New Music 9/13/19: The Lumineers

Hot off the presses: new music!  Better said, new music that is worth your time.


The Lumineers – III – 13 tracks / 51 minutes

Their third LP (and first without cellist/vocalist Neyla Pekarek) is a beautiful work of art that should be judged on its own merits.


America’s favorite band from Denver is back with the long-awaited III, which the band has been teasing via numerous singles and live performances for months.  It is aptly titled because it is only their third effort although they have been in the front of the general musical consciousness for ten freaking years now.

Casual fans may not initially find this as rewarding as their ultra-classic debut, which is how their sophomore record Cleopatra was reviewed in some circles.  Repeat listeners know as well as I do that is bupkus- that was a powerful and rewarding album.  Instead of comparing everything Wesley and Jeremiah do to that eponymous debut, let’s take III as an independent work of art.  In that construct, it stands up to nearly anything released thus far in 2019.

This is a very personal record, rife with lyrics that are not for the faint of heart.  Wesley Schultz bares his soul throughout this collection of songs about tortured love and a damaged family tree.  Trouble with addiction and intoxication permeate this album (see “Donna”, “Gloria”, “Leader of the Landslide”).

“Leader of the Landslide” is a revelatory piece that finds Wesley lamenting the moment he became aware of where his troubles are derived from: his own childhood home.  When he screams “the only thing I know, is that we’re in too deep; and maybe when she’s dead and gone, I’ll get some sleep” on the last chorus, it is chill inducing.

“Life in the City” is so perfectly built that its catchiness is almost a fault, while “My Cell” tells a tale of love as bondage over a guitar foundation unique on this largely piano-based album.  “Jimmy Sparks” is a tremendous and daunting story of a troubled man who raises a boy in his image – to his own detriment (“never give a hitcher a ride, because it’s us or them”).  This six minutes is compelling as Hell and is worth multiple listens.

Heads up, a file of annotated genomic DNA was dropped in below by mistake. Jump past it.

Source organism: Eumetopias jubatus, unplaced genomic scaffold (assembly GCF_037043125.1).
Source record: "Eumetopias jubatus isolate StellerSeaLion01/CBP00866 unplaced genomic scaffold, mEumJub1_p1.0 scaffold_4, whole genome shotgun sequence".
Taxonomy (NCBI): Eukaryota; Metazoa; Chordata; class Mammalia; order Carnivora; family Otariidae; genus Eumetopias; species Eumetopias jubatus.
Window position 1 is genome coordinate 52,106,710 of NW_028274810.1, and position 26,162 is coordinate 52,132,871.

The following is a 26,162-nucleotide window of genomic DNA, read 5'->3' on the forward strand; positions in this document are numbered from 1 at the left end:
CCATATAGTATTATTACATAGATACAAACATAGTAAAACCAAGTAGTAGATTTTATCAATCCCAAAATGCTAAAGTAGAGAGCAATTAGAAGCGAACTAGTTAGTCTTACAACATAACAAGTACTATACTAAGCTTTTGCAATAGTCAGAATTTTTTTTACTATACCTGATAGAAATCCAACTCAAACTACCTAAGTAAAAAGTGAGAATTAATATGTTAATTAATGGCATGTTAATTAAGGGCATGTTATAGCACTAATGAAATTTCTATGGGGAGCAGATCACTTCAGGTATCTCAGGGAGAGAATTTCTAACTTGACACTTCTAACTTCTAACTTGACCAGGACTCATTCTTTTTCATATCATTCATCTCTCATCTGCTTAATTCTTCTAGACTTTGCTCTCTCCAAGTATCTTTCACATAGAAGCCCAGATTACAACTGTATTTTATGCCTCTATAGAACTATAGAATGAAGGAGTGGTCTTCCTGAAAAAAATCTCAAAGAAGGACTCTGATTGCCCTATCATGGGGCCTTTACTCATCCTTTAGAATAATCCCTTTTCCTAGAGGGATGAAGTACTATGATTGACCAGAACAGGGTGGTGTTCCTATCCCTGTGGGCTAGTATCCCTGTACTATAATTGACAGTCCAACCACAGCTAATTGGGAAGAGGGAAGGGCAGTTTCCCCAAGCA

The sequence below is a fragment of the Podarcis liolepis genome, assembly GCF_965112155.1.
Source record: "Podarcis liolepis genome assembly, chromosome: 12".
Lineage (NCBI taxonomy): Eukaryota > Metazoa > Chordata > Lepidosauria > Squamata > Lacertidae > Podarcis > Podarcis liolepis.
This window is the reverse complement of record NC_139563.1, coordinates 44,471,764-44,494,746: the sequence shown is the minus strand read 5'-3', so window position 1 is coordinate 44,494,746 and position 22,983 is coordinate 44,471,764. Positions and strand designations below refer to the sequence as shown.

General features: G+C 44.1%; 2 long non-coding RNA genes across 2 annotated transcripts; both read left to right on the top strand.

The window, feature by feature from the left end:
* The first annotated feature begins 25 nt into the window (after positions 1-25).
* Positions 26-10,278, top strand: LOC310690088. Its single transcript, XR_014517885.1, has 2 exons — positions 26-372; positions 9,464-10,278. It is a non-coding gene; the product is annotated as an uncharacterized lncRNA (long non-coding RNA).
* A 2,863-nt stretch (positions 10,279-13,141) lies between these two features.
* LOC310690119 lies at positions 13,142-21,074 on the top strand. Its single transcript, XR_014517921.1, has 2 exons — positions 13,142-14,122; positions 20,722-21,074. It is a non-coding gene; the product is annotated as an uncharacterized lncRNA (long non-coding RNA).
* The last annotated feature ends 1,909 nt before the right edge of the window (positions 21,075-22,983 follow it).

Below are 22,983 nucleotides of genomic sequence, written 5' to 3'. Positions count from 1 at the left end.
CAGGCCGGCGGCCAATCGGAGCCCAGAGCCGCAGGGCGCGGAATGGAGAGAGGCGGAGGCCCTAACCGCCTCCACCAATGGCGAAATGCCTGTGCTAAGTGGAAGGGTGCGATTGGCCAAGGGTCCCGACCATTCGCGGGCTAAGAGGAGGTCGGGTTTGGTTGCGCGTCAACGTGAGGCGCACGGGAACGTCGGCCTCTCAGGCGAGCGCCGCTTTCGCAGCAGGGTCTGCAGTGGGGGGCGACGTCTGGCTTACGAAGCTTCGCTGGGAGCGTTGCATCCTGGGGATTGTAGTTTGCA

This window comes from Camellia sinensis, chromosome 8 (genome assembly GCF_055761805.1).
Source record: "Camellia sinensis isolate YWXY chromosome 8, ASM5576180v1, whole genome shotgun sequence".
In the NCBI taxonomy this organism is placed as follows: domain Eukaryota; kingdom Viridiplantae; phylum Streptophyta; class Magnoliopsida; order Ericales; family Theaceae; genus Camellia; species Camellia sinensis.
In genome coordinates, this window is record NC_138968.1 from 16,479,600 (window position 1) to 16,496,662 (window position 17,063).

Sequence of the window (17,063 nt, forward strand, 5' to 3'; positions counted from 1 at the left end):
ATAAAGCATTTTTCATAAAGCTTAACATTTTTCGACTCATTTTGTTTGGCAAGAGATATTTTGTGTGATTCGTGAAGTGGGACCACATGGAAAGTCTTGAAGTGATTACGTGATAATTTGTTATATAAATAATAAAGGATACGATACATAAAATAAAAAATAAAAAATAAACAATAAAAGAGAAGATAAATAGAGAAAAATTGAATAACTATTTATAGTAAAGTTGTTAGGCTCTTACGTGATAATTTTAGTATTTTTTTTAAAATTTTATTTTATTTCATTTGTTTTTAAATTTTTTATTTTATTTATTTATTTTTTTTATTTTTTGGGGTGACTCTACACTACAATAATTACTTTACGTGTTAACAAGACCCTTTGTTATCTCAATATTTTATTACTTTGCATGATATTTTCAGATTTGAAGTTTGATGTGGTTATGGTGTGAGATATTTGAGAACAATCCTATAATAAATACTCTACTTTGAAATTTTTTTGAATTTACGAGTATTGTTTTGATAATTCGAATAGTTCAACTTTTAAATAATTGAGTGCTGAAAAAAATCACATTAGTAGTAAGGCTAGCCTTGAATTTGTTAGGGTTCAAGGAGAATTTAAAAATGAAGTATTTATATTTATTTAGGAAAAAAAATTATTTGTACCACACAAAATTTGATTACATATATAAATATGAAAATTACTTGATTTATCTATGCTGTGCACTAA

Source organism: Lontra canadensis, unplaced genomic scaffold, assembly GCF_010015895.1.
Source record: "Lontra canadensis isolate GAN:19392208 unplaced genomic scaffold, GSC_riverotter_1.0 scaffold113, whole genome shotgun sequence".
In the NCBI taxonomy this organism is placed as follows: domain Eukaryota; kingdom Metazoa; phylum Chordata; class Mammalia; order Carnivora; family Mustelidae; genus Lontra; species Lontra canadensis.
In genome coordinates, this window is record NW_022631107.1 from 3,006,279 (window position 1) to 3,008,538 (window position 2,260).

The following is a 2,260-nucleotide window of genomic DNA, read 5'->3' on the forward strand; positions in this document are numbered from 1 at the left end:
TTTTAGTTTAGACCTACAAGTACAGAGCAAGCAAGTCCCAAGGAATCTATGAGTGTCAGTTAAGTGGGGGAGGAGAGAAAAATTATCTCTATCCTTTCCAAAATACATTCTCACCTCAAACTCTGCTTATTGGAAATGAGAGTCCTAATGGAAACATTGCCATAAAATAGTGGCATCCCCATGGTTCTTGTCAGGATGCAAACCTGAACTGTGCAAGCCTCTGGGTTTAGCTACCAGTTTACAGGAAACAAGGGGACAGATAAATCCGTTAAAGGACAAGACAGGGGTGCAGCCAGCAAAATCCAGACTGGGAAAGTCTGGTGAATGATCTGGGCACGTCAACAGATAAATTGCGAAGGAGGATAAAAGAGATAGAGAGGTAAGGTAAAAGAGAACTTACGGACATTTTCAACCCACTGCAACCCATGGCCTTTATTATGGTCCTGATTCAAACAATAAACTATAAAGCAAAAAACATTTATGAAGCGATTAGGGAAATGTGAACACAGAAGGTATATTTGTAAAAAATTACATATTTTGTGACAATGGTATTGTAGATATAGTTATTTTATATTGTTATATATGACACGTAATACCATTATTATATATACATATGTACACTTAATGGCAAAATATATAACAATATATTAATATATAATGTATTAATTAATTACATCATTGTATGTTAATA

The bonus version includes three bonus tracks that didn’t add much to what is a great group of ten songs, although “Democracy” would be my favorite of the trio.

Key Tracks: “Life in the City”, “Leader of the Landslide”, “Jimmy Sparks”

Spotify album link:


Also heard:

Pixies – Beneath the Eyrie

I am a Black Francis apologist/mega-fan, and one of few people I know who enjoyed Head Carrier.  Fans of the band and the man himself should check this out, but there is not enough compelling music here to grace this with a full-throated approval.

“This is My Fate” is percussion heavy, dark, and brooding and works as well as it did when I saw them perform it this spring.  The guitar/drum hook of “Silver Bullet” masks fairly weak verses, while “Long Rider” has the cadence of “Tenament Song” but isn’t as fulfilling.  “Death Horizon” is a short and sweet acoustic number that alludes to a man who is here to end it all, and features this ear-grabbing lyric: “have you seen the death horizon, just there out of view?  Way low in the sky, beyond the sea; and I can feel that the temperature is rising, but what can you do?”

Joseph – Good Luck, Kid

“Green Eyes” is folk meets pop (it’s pop, ok I admit it) and I’m not ashamed at all to profess my love for it.  “Shivers” has less bombast but brings the goods also.

Blacktop Mojo – Under the Sun

Although not as consistent as Burn the Ships, this is another helping of solid tunes from one of the best “modern heavy rock” bands out there.  Think Breaking Benjamin and then think of a considerably better version of Breaking Benjamin.  “Lay It on Me” is a great introduction for newbies, while “It Won’t Last” is a slow burn and the finest track here.

Ghostface Killah – Ghostface Killahs

Killa Bees on the swarm again.  The highlight here are the collaborations of Wu members, as on “Me Denny & Darryl” (Method Man) and “Burner to Burner” (Inspectah Deck).  The snippets of old-school Kung Fu films that provide the backdrop of “Conditioning” is badass and straight up Wu-Tang as well.

KoRn – The Nothing

At this point, I prefer to go back and listen to Follow the Leader or their underrated MTV Unplugged performance, although “Can You Hear Me” is pretty good stuff.

Twin Peaks – Lookout Low

This band is all over the map, and they’ve yet to have a release that truly grabbed me. “Oh Mama” is evidence of how they can jam their way into your soul, but there isn’t much else here.

Slam Dunk – In Hell

These punks and current openers for Built To Spill’s west coast tour are back with more noise, some good and some not.

Puddle of Mudd – Welcome to Galvania